Senator John Warner and Elizabeth Taylor
(Photo from Ministry Health Care Facebook Page)
This post is the second part related to my trip to the North Woods of Wisconsin. To read my first vacation post on the Little Bohemia Lodge, the site of the John Dillinger shootout with the FBI and the filming location for the film Public Enemies, click here. In today's post I visit a site related to the grand actress, Elizabeth Taylor.
Elizabeth Taylor spent ten of her childhood summers fishing, hiking and playing in the woods at her uncle Howard Young's estate, Cedar Gates, in Minocqua, Wisconsin. This small North Woods town, sometimes referred to as "Island City," is surrounded by thousands of lakes and rivers. Young's estate was situated on Lake Minocqua, "one of whose islands Sara [Elizabeth's mother] had renamed 'Elizabeth's Island,'" according to Alexander Walker in his biography, Elizabeth: The Life of Elizabeth Taylor. The island reminded Sara of J.M. Barrie's enchanted island in his play Mary Rose. One can imagine a young Taylor, play acting on the island, like a character out of one of Barrie's plays.
Minocqua, Wisconsin - "Island City"
Photo Credit: Jesse Canfield
When Taylor and her family had to go into town, Leslie Rusch, who owned a local dime store, remembered in a July 4, 1977 People magazine article, that Taylor "used to look at the coloring books and play the penny slot machine." I remember when I was a kid how fun it was to go and visit the small shops in Minocqua. As a boy, I was more interested in the sling-shots and the toy bow and arrows that I would have my parents buy so that I could go "hunting" outside when we got back to the cottage.
Like myself, Taylor always had fond memories of the summers she spent in Minocqua and would sometimes return to the area as an adult. On one occasion in 1977, Taylor visited Minocqua with then husband, Senator John Warner, for the dedication of the Howard Young Medical Center, a new state-of-the-art hospital. Taylor's uncle Young was a wealthy art dealer, who in 1972, surprised residents of the area when he bequeathed $20 million so that the area could build a new hospital and attract the best doctors. The photo at the top shows Taylor and Warner at the dedication ceremony.
Howard Young Medical Center
In the next-door town of Woodruff, 2,500 people came out for the dedication of the new hospital, but mainly to see Elizabeth Taylor. "This would have been the proudest day of Uncle Howard's life," Taylor, as quoted in People, told the audience. Taylor told the audience how beautiful the area still was and explained that it was in Minocqua that she learned to fish, but that on this trip, her husband John fished without her. "He came back dangling a poor little fish," Taylor said. "He said, 'Honey, here's your breakfast."
Now, you may be wondering, other than being a die-hard Elizabeth Taylor fan who must see everything related to Taylor, why would anyone want to visit this hospital? Well, for one, continuing in the tradition of Howard Young's passion for art as a dealer and collector, the hospital regularly displays artwork by local artists. These include paintings, drawings, photography and three-dimensional artwork. Even the outside of the hospital, was designed to be a copy of Thomas Jefferson's Monticello, one might say an architectural piece of art. Second, inside the hospital is a display and video kiosk showing the history of Howard Young that is pretty interesting.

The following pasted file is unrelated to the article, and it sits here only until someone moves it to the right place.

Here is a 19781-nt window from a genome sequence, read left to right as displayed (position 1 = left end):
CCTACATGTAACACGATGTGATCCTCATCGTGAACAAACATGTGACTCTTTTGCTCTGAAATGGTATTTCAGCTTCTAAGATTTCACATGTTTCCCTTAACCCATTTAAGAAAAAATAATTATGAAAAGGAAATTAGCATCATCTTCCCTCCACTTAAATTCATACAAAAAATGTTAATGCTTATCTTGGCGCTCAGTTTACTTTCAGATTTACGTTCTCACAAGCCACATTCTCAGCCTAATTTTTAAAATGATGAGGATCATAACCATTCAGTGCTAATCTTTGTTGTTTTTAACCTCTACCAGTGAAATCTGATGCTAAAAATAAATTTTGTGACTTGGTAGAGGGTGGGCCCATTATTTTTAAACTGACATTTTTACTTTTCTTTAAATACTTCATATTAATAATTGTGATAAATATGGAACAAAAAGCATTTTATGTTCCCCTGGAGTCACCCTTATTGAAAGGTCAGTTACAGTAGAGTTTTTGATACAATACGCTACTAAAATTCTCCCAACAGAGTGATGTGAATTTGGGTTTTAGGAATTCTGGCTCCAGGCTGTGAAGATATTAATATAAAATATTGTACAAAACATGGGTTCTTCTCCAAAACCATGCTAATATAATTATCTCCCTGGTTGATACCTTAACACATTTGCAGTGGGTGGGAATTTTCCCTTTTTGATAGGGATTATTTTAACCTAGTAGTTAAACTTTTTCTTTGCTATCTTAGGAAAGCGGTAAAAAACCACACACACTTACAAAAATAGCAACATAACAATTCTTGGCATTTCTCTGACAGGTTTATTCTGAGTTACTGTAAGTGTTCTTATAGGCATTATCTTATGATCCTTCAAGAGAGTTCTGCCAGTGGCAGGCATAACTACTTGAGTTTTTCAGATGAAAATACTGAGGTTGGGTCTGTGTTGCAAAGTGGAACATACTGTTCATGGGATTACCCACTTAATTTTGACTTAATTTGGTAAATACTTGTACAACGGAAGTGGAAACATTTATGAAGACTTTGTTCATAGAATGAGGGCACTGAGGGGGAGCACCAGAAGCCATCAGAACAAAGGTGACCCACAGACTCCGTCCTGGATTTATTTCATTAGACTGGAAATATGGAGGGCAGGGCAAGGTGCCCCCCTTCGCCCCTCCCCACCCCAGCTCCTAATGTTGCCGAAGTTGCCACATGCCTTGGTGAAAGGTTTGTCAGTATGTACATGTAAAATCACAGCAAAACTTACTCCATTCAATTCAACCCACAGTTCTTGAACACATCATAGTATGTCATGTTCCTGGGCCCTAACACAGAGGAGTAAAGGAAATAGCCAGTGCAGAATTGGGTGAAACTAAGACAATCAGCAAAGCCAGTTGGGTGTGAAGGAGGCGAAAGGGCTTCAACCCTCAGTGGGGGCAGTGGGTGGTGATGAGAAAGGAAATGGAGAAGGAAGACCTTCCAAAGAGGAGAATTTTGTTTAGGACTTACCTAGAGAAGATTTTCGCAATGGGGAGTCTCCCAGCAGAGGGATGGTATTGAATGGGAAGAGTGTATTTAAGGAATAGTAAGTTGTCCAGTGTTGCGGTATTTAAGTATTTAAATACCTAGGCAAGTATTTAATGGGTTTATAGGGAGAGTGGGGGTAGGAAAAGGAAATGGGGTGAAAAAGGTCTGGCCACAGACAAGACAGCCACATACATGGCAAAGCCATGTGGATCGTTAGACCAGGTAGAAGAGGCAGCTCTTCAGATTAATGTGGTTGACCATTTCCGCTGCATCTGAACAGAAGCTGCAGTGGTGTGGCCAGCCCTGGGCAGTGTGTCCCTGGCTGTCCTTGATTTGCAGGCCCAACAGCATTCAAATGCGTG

Video kiosk inside Howard Young Medical Center
The most interesting parts of the video kisok for me were the scenes of Howard Young at his Minocqua estate, which include some scenes of Elizabeth Taylor and Young's friend, President Dwight D. Eisenhower. Young considered Eisenhower a close friend and even played a big part in Eisenhower getting into the 1952 presidential race.
Video kiosk showing Howard Young Fishing in Minocqua
Prior to the new state-of-the-art hospital built using the money bequethed by Young, the first major hospital built in the Lakeland area also has an interesting back-story. Local doctor, Kate Newcomb had envisioned a hospital for the area and through contributions and volunteer help, construction began on a new hospital. Unfortunately there was not enough money to complete the project.
Students at the Arbor Vitae-Woodruff School, at the suggestion of their geometry teacher Otto Burich, started a campaign to collect a million pennies. This started the Million Penny Parade and the money collected would go towards the completion of the hospital.
In March 1954, Dr. Kate visited California for a doctors convention and ended up being the surprise guest of the TV program, "This is Your Life." Dr. Kate's appearance on the popular TV show inspired people all over the country to donate money to the campaign. With these additional donations enough money was raised to finish the hospital.
The World's Largest Penny - Woodruff, Wisconsin
The hospital completed with funds from the Million Penny Parade.
Dr. Kate Museum, Woodruff, Wisconsin
Around the corner from the Lakeland area hospital which was built using money raised from the Million Penny Parade, is a museum dedicated to the legacy of Dr. Kate. It's an interesting stop worth peeking into. There is a screening room which shows the episode of "This is Your Life" that Dr. Kate appeared on and a short documentary on her life. There are also several artifacts on display including the letters sent in from people all over the United States who sent in money for the Million Penny Parade, the snow shoes Dr. Kate wore during the blustery and snowy Wisconsin winters to make "house" calls, as well as many photographs.
Letters sent in from the Million Penny Parade
If you are interested in learning more about the Lakeland area here are some other sites to visit: